For me, the minimum diameter for a wok should be 14". barely big enough to stir fry for two.  Especially if it is flat bottom.

 

less than 14" it is just a deep skillet.

 

I prefer a 16" wok. 

 

dcarch

 

 

I just came across this.

 

The most common size for a domestic wok here is 35 cm - just under 14 inches. And they are commonly used to cook multiple dishes at one meal, for a lot more than two people.

 

5 hours ago, claussen said:

I'm looking at shifting over to carbon steel wok

 

The way to go. The vast majority of woks used in China on a daily basis are carbon steel. I wouldn't buy anything else.

 

Edited by liuzhou (log)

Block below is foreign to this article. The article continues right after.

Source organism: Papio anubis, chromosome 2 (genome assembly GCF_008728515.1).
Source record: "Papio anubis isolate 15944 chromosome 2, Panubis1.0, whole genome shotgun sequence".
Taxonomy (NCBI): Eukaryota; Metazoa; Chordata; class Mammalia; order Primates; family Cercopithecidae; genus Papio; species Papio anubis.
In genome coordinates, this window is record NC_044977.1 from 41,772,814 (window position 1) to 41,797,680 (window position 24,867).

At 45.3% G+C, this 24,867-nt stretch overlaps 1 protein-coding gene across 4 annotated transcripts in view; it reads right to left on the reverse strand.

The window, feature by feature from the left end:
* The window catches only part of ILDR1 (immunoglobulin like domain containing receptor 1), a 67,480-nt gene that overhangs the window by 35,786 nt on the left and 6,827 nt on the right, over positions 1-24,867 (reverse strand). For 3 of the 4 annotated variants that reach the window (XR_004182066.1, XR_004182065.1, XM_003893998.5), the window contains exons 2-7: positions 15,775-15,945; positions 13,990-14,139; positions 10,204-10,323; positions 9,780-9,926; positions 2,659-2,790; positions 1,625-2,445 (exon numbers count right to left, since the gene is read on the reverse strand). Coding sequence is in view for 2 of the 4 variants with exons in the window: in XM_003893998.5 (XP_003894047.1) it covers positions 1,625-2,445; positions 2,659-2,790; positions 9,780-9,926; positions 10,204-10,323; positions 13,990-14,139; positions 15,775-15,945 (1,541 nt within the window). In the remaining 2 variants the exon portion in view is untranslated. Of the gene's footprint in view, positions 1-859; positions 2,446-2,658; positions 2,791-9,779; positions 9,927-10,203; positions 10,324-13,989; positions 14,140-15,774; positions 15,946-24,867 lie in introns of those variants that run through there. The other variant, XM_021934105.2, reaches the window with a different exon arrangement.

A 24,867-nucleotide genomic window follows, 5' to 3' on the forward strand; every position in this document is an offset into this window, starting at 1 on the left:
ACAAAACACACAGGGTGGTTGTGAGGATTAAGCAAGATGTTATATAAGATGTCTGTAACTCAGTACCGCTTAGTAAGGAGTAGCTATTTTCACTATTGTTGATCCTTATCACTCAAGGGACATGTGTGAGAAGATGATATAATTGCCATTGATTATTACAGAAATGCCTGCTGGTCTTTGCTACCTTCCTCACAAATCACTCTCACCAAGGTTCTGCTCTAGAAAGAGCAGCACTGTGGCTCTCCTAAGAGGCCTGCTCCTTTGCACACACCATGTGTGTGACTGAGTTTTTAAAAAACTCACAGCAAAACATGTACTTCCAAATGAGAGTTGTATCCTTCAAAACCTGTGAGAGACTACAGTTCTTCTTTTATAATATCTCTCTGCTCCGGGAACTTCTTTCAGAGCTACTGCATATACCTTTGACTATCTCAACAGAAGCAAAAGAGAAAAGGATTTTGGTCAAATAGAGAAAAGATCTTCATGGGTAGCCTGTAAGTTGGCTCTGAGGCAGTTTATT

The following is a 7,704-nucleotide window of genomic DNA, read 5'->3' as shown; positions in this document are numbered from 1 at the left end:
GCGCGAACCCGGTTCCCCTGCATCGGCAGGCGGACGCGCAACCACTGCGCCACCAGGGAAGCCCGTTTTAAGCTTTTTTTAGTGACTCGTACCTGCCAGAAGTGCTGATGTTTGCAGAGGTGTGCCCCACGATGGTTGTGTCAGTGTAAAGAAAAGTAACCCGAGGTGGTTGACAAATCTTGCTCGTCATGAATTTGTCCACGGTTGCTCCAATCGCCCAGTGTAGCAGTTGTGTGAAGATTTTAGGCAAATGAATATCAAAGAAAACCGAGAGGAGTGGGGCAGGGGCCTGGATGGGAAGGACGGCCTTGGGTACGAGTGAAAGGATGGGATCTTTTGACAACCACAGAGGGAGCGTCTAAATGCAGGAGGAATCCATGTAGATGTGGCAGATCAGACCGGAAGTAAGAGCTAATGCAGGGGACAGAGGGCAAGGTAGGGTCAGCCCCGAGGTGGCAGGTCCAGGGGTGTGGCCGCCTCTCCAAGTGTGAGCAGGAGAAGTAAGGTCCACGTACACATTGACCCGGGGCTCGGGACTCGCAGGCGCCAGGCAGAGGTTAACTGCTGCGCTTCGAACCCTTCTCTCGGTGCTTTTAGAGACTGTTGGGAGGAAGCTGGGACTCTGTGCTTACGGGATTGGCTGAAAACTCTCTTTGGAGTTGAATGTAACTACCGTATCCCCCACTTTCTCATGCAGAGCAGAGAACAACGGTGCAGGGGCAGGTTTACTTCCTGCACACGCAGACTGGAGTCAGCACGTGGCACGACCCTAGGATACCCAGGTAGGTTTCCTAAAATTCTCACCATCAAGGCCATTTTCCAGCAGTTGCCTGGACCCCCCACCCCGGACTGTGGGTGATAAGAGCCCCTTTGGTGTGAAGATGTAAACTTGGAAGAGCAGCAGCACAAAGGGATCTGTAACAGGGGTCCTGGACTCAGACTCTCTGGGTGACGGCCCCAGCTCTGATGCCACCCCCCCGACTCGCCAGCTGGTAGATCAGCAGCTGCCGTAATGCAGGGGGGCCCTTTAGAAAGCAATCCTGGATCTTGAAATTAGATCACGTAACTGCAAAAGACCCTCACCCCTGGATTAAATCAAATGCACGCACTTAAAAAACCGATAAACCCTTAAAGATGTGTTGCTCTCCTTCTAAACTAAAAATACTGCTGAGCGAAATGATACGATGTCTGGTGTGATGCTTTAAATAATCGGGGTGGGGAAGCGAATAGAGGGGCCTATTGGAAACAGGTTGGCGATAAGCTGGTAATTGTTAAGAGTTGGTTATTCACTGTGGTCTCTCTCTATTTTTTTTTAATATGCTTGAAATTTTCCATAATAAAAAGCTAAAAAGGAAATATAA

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...your dancing child with his Chinese suit.

 

The Kitchen Scale Manifesto

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2 hours ago, JoNorvelleWalker said:

How about for one old person?

 

 

Well, as one old person, I can recommend a 30 cm (just short of 12 inch) cast iron wok. These seem to be the smallest on offer here. And smaller woks work just fine! They have the benefit of being lighter.

I still use 34 cm woks, but as the years go past, it's becoming more difficult to life and toss the things.

...your dancing child with his Chinese suit.

 

The Kitchen Scale Manifesto

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13 minutes ago, liuzhou said:

 

Well, as one old person, I can recommend a 30 cm (just short of 12 inch) cast iron wok. These seem to be the smallest on offer here. And smaller woks work just fine! They have the benefit of being lighter.